- 1. a false belief or judgment about external reality, held despite incontrovertible evidence to the contrary, occurring especially in mental conditions: "he began to experience hallucinations, delusions, anxiety, and agitation along with dizziness and nausea"
People also ask
What does the word delusion mean?
Can you define what a delusion is?
What does delusion feel like?
What is the difference between a delusion and a hallucination?
a. : something that is falsely or delusively believed or propagated. under the delusion that they will finish on schedule. delusions of grandeur. b. psychology : a persistent false psychotic belief regarding the self or persons or objects outside the self that is maintained despite indisputable evidence to the contrary.
an act or instance of deluding. the state of being deluded. a false belief or opinion: delusions of grandeur. Psychiatry. a fixed false belief that is resistant to reason or confrontation with actual fact: a paranoid delusion. OTHER WORDS FOR delusion 1 deception. See synonyms for delusion on Thesaurus.com QUIZ
de•lu•sion (dɪˈlu ʒən) n. 1. an act or instance of deluding. 2. the state of being deluded. 3. a false belief or opinion: delusions of grandeur. 4. a false belief that is resistant to reason or confrontation with actual fact: a paranoid delusion. [1375–1425; late Middle English < Latin dēlūsiō; see delude, -tion]
- A Word from Verywell
Four types of delusions outlined in the DSM-5 include:1 1. Bizarre delusionsare implausible or impossible, such as being abducted by aliens. 2. Non-bizarre delusionscould actually occur in reality, such as being cheated on, poisoned, or stalked by an ex. 3. Mood-congruent delusionsare consistent with a depressive or manic state, such as delusions o...
There are several different delusional themes, including:2 1. Capgras delusion: This is the belief that a loved one like a mother or sibling has been replaced by an imposter. 2. Cotard delusion: This occurs in Cotard’s syndrome, and is characterized by the belief that you are dead or your body or body parts have disintegrated or no longer exist. 3....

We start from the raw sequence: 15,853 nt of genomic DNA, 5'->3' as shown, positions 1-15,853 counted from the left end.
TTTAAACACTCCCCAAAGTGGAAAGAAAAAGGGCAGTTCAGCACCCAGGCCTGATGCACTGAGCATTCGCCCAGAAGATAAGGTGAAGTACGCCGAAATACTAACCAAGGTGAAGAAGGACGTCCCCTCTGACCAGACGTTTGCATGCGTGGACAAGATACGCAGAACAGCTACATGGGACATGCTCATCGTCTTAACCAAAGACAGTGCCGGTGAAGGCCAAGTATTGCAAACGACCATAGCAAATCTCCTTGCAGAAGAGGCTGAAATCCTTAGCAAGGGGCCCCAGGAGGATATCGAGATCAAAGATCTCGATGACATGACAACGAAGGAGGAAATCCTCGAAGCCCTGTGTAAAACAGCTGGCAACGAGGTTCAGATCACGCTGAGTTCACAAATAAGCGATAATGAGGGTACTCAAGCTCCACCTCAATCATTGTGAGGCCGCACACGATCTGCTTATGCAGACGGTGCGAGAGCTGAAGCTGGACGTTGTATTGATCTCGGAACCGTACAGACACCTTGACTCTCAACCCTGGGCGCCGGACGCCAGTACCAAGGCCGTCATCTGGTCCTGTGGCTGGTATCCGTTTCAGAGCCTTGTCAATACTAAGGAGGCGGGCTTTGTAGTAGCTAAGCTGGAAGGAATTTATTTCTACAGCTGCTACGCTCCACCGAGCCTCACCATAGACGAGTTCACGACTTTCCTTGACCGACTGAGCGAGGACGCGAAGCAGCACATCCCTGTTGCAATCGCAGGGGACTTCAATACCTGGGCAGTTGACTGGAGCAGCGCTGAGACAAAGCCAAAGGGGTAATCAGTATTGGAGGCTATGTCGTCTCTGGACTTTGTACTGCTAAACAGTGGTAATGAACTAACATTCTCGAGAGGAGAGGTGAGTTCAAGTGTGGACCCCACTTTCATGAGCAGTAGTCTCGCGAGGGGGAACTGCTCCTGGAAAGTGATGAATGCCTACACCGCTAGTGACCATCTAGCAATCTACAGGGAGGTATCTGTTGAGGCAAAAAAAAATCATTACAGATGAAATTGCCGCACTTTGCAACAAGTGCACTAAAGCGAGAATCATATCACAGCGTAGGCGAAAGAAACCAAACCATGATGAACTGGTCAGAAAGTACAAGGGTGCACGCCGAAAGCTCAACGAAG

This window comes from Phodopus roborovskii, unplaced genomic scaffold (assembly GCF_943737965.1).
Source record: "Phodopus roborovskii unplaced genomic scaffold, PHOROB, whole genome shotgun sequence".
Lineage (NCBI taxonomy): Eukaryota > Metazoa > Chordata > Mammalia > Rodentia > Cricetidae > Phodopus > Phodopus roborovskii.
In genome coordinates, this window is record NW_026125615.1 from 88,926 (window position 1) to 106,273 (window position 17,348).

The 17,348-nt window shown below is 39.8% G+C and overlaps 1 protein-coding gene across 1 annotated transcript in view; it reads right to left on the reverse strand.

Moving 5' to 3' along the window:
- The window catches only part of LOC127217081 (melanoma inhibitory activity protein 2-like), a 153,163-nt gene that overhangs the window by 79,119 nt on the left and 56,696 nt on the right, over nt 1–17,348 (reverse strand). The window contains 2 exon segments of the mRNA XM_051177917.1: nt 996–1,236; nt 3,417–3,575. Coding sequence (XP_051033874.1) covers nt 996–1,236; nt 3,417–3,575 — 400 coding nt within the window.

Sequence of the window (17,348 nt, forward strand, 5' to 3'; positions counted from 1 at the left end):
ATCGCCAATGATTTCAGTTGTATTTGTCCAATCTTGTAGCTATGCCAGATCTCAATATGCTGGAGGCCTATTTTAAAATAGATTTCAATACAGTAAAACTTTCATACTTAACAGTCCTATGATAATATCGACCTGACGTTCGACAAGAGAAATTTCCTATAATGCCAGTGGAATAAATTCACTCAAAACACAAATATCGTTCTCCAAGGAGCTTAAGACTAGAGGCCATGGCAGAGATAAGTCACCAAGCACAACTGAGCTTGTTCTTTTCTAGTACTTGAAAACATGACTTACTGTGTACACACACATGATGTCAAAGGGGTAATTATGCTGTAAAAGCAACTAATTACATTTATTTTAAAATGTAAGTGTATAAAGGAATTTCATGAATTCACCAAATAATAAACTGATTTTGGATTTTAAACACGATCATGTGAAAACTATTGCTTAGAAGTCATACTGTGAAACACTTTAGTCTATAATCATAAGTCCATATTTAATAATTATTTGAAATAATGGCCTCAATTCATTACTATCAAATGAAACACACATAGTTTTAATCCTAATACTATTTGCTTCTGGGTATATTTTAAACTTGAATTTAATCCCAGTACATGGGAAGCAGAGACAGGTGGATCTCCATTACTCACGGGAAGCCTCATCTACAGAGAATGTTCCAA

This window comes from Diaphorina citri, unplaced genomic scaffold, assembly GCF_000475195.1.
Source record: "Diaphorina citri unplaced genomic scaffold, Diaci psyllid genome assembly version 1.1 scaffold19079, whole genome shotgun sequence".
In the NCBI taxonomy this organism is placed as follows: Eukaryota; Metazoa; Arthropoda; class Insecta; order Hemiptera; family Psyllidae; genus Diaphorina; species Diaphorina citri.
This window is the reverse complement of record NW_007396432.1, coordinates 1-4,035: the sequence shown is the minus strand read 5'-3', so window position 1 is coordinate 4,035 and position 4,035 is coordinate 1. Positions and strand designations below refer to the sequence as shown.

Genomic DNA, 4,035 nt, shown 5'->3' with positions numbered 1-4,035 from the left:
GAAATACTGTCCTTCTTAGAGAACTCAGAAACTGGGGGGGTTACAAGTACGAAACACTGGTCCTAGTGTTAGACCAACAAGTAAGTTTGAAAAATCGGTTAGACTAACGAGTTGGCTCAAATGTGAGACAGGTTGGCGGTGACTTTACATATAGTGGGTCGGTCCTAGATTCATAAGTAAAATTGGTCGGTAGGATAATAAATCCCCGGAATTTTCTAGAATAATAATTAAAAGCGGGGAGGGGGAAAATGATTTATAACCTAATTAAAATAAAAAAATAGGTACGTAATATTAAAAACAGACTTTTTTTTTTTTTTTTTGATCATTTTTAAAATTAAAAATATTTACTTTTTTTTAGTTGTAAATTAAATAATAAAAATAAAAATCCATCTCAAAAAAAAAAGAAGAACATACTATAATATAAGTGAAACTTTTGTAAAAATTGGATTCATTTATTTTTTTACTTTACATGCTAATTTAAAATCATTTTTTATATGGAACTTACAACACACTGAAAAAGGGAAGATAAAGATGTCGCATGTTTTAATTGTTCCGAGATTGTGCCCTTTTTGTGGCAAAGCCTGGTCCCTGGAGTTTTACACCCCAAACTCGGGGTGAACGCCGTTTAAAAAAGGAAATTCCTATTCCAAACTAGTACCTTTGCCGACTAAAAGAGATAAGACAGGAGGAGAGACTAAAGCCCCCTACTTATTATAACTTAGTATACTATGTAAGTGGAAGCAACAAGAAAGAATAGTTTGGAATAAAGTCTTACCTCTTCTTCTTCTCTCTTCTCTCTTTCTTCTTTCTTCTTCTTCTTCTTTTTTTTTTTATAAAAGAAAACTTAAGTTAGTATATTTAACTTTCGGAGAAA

Delusions are common to several mental disorders and can be triggered by sleep disturbance and extreme stress, but they can also occur in physical conditions, including brain injury or tumor, drug addiction and alcoholism, and somatic illness.
The diagnostic process for delusions or delusional disorder begins with a physical exam to rule out physical conditions. Your healthcare provider will also ask about your symptoms and take a medical history. A mental health professional will first distinguish delusions from overvalued ideas. If delusions are indeed present, the clinician will try t...
Delusions inherently interfere with an individual’s quality of life, causing distress and possibly disability. If unfounded beliefs are troubling you and persist for more than a month, seek help from a psychiatrist. Treatment in the form of cognitive behavioral therapy and medications such as antipsychotics can help reduce symptoms and even lead to...
Delusions are a common symptom of several mood and personality-related mental illnesses, including schizoaffective disorder, schizophrenia, shared psychotic disorder, major depressive disorder, and bipolar disorder. They are also the major feature of delusional disorder. Individuals with delusional disorder suffer from long-term, complex delusions that fall into one of six categories: persecutory, grandiose, jealousy, erotomanic, somatic, or mixed.